Language and Societies

ANT/LIN 5320 at Wayne State University

Humanities Programs in Community Colleges

Humanities Programs in Community Colleges
Etta Marie Kallis

Currently across the United States, there are increasing rates of students enrolling in Community Colleges everywhere. Everyone from adults with career changes to high school students starting out are found within the confines of Macomb Community College, Michigan. Humanities courses are still a common course subject, either as a pre-requisite, or by choice, that almost all students take. As costs of college rise, along with the need for more specialized students, do the Humanities courses taught at Macomb Community College have justification?

During the winter semester in 2009, a pilot study was conducted using students enrolled in 1210 Introduction to the Humanities. They were asked a question, “As students, do you feel there is a need for the Humanities program at Macomb Community College, or do you feel otherwise?” The students responded in one to one and half page summaries of their thoughts about this topic. The papers were then coded for certain text phrases, categorized, and placed in an appendix for review. Not just these papers were considered when reviewing this question. The use of cultural transmission (Spindler and Spindler), transmitting the values of diverse cultures through education was also considered.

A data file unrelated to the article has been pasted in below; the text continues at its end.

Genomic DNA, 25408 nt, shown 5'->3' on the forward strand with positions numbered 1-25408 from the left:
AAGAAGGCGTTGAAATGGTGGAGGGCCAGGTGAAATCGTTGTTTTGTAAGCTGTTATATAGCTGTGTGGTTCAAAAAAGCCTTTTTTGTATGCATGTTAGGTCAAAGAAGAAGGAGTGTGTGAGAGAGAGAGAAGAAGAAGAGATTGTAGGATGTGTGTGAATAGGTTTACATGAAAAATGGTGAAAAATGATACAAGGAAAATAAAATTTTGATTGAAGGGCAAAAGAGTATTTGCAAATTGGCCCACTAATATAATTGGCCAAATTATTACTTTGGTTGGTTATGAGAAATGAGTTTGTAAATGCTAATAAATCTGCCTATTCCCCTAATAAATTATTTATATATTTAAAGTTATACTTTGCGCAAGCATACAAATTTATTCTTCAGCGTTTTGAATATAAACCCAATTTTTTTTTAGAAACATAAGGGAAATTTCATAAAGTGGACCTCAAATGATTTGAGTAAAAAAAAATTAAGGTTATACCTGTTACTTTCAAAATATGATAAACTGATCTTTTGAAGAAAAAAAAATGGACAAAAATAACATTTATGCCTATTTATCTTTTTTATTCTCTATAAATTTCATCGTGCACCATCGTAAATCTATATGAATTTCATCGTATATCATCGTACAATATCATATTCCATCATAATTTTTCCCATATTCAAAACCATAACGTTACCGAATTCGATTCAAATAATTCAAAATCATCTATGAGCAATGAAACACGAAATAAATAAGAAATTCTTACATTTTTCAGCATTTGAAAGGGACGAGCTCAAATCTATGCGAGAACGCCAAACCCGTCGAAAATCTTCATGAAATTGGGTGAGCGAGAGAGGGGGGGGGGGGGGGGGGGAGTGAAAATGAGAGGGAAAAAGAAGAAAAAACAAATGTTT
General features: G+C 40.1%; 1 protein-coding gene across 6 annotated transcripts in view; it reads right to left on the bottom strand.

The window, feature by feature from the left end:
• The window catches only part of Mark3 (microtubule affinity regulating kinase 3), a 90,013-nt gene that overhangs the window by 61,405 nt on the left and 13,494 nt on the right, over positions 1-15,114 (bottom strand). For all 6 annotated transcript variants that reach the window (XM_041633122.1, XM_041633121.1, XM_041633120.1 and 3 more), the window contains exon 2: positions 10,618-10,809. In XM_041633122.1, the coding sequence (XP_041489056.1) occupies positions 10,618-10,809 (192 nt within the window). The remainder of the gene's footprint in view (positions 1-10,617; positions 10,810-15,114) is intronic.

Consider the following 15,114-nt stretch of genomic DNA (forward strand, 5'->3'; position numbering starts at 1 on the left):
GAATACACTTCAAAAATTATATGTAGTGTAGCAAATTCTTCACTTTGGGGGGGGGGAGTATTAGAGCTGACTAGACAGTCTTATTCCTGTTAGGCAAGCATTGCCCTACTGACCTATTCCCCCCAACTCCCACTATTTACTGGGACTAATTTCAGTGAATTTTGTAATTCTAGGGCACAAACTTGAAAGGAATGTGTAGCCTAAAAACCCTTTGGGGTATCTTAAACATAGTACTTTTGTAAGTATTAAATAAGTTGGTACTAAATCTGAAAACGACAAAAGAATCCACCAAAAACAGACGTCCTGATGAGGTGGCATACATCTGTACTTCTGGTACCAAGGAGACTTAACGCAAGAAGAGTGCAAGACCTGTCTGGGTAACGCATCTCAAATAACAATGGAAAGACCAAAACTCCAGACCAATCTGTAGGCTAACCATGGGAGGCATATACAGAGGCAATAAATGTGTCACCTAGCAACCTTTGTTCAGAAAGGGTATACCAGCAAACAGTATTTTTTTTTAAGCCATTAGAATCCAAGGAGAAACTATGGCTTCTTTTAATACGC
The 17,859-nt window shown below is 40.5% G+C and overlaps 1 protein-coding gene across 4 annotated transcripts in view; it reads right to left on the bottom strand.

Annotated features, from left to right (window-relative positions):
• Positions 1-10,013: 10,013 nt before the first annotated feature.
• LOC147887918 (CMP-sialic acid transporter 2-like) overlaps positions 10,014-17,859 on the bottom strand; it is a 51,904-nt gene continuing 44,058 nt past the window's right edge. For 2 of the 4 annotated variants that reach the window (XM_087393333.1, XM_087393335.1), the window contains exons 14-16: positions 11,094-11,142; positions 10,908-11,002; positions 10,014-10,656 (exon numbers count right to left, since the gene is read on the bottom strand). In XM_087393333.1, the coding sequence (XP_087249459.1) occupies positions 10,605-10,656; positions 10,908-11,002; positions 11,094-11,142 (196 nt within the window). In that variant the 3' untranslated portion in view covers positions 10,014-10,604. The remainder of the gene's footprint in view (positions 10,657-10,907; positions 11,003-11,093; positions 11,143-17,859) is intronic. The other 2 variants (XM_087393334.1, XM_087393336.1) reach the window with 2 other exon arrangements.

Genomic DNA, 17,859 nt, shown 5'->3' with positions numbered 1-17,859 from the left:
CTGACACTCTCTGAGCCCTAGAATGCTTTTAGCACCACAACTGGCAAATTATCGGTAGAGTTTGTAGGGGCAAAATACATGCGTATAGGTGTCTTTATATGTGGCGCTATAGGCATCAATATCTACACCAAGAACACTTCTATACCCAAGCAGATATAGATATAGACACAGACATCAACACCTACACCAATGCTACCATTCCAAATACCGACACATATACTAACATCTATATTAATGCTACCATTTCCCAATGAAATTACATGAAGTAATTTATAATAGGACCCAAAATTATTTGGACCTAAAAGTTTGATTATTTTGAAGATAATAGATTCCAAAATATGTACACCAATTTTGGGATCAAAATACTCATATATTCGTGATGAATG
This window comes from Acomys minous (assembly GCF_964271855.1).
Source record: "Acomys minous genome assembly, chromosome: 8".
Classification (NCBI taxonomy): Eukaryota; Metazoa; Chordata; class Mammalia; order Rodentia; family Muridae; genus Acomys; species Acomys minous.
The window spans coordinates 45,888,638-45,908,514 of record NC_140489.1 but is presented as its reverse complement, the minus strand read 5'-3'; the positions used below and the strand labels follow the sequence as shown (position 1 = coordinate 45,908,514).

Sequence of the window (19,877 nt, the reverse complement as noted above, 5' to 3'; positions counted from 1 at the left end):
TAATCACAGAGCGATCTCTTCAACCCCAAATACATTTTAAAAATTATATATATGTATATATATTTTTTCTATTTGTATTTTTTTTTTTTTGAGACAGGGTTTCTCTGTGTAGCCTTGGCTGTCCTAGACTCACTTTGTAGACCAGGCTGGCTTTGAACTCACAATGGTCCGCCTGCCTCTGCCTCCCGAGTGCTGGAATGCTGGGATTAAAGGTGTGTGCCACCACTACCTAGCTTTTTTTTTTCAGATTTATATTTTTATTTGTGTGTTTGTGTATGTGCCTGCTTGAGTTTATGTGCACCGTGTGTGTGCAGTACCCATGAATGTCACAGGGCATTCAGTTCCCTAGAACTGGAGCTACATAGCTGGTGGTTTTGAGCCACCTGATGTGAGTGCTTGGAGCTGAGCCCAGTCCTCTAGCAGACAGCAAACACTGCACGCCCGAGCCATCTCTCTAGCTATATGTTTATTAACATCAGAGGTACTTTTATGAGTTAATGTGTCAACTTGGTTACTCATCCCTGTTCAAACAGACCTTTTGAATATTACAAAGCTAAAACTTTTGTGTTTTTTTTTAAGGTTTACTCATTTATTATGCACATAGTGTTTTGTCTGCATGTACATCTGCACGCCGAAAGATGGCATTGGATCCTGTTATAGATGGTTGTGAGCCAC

In conclusion, it appears that the majority of students at Macomb Community College, during the winter 2009 semester, overall have an appreciation for the Humanities, indicating a justification for a Humanities program. Although a pilot study, towards linguistic and possibly educational anthropology, this study may help provide one linguistic method that an anthropologist might use in future field work. Obviously more ethnographic data and field work is needed; however, this technique could be replicated into a bigger framework.

April 17, 2009 - Posted by | abstract

1 Comment »

  1. I’m curious – is the focus of your paper on the question of the perceived value of humanities courses by these students, or on the methodological approach used in the data collection for the project? Either way it could be interesting! I’m also curious as to why student appreciation is considered a valid justification for continuing the courses.

    Comment by Elanya | April 20, 2009 | Reply

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